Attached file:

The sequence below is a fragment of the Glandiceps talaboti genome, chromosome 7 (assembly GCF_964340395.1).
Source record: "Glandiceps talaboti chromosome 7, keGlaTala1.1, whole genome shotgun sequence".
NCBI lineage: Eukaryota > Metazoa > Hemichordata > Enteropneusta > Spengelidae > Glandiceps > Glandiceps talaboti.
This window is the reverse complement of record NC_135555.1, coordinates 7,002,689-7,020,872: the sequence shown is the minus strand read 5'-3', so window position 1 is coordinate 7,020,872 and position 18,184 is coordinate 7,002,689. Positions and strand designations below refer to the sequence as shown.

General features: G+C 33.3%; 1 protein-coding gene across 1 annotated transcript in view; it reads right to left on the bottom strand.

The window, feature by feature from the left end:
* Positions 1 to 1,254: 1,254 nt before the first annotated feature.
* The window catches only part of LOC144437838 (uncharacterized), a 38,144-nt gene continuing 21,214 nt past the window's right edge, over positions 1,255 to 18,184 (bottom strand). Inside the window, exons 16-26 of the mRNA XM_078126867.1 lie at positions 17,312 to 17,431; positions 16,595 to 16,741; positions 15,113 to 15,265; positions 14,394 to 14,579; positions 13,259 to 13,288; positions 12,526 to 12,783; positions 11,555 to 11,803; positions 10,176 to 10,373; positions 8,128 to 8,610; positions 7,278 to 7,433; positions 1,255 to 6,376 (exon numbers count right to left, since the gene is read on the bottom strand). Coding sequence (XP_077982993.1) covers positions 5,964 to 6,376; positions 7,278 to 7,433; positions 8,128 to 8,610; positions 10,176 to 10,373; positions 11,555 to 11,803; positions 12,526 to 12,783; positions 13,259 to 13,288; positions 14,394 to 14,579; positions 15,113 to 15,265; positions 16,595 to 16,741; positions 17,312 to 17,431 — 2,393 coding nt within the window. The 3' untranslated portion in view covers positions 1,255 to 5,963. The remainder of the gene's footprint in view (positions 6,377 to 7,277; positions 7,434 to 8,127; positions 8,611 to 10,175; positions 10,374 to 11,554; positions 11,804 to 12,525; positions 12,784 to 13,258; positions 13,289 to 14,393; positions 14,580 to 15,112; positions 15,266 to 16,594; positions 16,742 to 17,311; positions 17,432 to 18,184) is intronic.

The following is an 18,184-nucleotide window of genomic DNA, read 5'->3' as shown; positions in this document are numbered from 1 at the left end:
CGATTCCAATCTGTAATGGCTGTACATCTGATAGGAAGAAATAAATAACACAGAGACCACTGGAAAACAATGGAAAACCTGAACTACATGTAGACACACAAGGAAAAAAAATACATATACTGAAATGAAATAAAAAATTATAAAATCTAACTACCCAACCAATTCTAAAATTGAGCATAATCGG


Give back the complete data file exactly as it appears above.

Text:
The sequence below is a fragment of the Glandiceps talaboti genome, chromosome 7 (assembly GCF_964340395.1).
Source record: "Glandiceps talaboti chromosome 7, keGlaTala1.1, whole genome shotgun sequence".
NCBI lineage: Eukaryota > Metazoa > Hemichordata > Enteropneusta > Spengelidae > Glandiceps > Glandiceps talaboti.
This window is the reverse complement of record NC_135555.1, coordinates 7,002,689-7,020,872: the sequence shown is the minus strand read 5'-3', so window position 1 is coordinate 7,020,872 and position 18,184 is coordinate 7,002,689. Positions and strand designations below refer to the sequence as shown.

General features: G+C 33.3%; 1 protein-coding gene across 1 annotated transcript in view; it reads right to left on the bottom strand.

The window, feature by feature from the left end:
* Positions 1 to 1,254: 1,254 nt before the first annotated feature.
* The window catches only part of LOC144437838 (uncharacterized), a 38,144-nt gene continuing 21,214 nt past the window's right edge, over positions 1,255 to 18,184 (bottom strand). Inside the window, exons 16-26 of the mRNA XM_078126867.1 lie at positions 17,312 to 17,431; positions 16,595 to 16,741; positions 15,113 to 15,265; positions 14,394 to 14,579; positions 13,259 to 13,288; positions 12,526 to 12,783; positions 11,555 to 11,803; positions 10,176 to 10,373; positions 8,128 to 8,610; positions 7,278 to 7,433; positions 1,255 to 6,376 (exon numbers count right to left, since the gene is read on the bottom strand). Coding sequence (XP_077982993.1) covers positions 5,964 to 6,376; positions 7,278 to 7,433; positions 8,128 to 8,610; positions 10,176 to 10,373; positions 11,555 to 11,803; positions 12,526 to 12,783; positions 13,259 to 13,288; positions 14,394 to 14,579; positions 15,113 to 15,265; positions 16,595 to 16,741; positions 17,312 to 17,431 — 2,393 coding nt within the window. The 3' untranslated portion in view covers positions 1,255 to 5,963. The remainder of the gene's footprint in view (positions 6,377 to 7,277; positions 7,434 to 8,127; positions 8,611 to 10,175; positions 10,374 to 11,554; positions 11,804 to 12,525; positions 12,784 to 13,258; positions 13,289 to 14,393; positions 14,580 to 15,112; positions 15,266 to 16,594; positions 16,742 to 17,311; positions 17,432 to 18,184) is intronic.

The following is an 18,184-nucleotide window of genomic DNA, read 5'->3' as shown; positions in this document are numbered from 1 at the left end:
CGATTCCAATCTGTAATGGCTGTACATCTGATAGGAAGAAATAAATAACACAGAGACCACTGGAAAACAATGGAAAACCTGAACTACATGTAGACACACAAGGAAAAAAAATACATATACTGAAATGAAATAAAAAATTATAAAATCTAACTACCCAACCAATTCTAAAATTGAGCATAATCGG